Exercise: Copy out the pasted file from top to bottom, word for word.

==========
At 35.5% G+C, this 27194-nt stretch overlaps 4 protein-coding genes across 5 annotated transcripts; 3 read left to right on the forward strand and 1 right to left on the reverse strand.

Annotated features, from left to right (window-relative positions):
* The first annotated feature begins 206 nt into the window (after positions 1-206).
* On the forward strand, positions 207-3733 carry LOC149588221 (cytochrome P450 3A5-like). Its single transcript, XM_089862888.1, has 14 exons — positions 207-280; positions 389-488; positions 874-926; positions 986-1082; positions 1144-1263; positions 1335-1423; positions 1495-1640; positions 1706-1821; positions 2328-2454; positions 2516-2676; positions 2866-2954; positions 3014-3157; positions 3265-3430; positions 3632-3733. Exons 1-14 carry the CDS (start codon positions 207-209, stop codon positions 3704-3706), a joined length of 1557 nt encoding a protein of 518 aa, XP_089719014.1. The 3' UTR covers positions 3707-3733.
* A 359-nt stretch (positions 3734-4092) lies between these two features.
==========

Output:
At 35.5% G+C, this 27194-nt stretch overlaps 4 protein-coding genes across 5 annotated transcripts; 3 read left to right on the forward strand and 1 right to left on the reverse strand.

Annotated features, from left to right (window-relative positions):
* The first annotated feature begins 206 nt into the window (after positions 1-206).
* On the forward strand, positions 207-3733 carry LOC149588221 (cytochrome P450 3A5-like). Its single transcript, XM_089862888.1, has 14 exons — positions 207-280; positions 389-488; positions 874-926; positions 986-1082; positions 1144-1263; positions 1335-1423; positions 1495-1640; positions 1706-1821; positions 2328-2454; positions 2516-2676; positions 2866-2954; positions 3014-3157; positions 3265-3430; positions 3632-3733. Exons 1-14 carry the CDS (start codon positions 207-209, stop codon positions 3704-3706), a joined length of 1557 nt encoding a protein of 518 aa, XP_089719014.1. The 3' UTR covers positions 3707-3733.
* A 359-nt stretch (positions 3734-4092) lies between these two features.